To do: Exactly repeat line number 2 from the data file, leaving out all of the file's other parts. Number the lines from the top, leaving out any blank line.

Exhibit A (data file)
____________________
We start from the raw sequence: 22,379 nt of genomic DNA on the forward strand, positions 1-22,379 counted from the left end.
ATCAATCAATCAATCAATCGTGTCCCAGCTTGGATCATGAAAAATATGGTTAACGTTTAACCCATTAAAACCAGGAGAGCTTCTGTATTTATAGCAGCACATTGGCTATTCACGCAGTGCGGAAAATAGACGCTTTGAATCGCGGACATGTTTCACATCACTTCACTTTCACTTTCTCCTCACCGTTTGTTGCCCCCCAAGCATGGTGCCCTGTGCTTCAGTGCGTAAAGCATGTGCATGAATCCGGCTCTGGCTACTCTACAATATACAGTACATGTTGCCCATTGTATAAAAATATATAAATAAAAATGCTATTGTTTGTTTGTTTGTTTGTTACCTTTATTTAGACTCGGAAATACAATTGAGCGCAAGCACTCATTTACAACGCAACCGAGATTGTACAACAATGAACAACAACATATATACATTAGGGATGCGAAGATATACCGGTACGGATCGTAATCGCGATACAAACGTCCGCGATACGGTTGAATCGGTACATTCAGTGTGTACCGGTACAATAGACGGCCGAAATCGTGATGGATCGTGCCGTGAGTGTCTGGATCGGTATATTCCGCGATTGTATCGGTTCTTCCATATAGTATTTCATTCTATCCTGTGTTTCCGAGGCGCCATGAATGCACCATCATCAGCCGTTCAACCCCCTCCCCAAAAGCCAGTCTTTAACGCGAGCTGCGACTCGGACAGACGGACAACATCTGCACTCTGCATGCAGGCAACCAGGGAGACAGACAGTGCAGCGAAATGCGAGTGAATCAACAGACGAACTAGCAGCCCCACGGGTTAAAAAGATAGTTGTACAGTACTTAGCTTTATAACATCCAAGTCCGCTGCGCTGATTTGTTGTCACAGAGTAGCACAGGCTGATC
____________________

ATCAATCAATCAATCAATCGTGTCCCAGCTTGGATCATGAAAAATATGGTTAACGTTTAACCCATTAAAACCAGGAGAGCTTCTGTATTTATAGCAGCACATTGGCTATTCACGCAGTGCGGAAAATAGACGCTTTGAATCGCGGACATGTTTCACATCACTTCACTTTCACTTTCTCCTCACCGTTTGTTGCCCCCCAAGCATGGTGCCCTGTGCTTCAGTGCGTAAAGCATGTGCATGAATCCGGCTCTGGCTACTCTACAATATACAGTACATGTTGCCCATTGTATAAAAATATATAAATAAAAATGCTATTGTTTGTTTGTTTGTTTGTTACCTTTATTTAGACTCGGAAATACAATTGAGCGCAAGCACTCATTTACAACGCAACCGAGATTGTACAACAATGAACAACAACATATATACATTAGGGATGCGAAGATATACCGGTACGGATCGTAATCGCGATACAAACGTCCGCGATACGGTTGAATCGGTACATTCAGTGTGTACCGGTACAATAGACGGCCGAAATCGTGATGGATCGTGCCGTGAGTGTCTGGATCGGTATATTCCGCGATTGTATCGGTTCTTCCATATAGTATTTCATTCTATCCTGTGTTTCCGAGGCGCCATGAATGCACCATCATCAGCCGTTCAACCCCCTCCCCAAAAGCCAGTCTTTAACGCGAGCTGCGACTCGGACAGACGGACAACATCTGCACTCTGCATGCAGGCAACCAGGGAGACAGACAGTGCAGCGAAATGCGAGTGAATCAACAGACGAACTAGCAGCCCCACGGGTTAAAAAGATAGTTGTACAGTACTTAGCTTTATAACATCCAAGTCCGCTGCGCTGATTTGTTGTCACAGAGTAGCACAGGCTGATC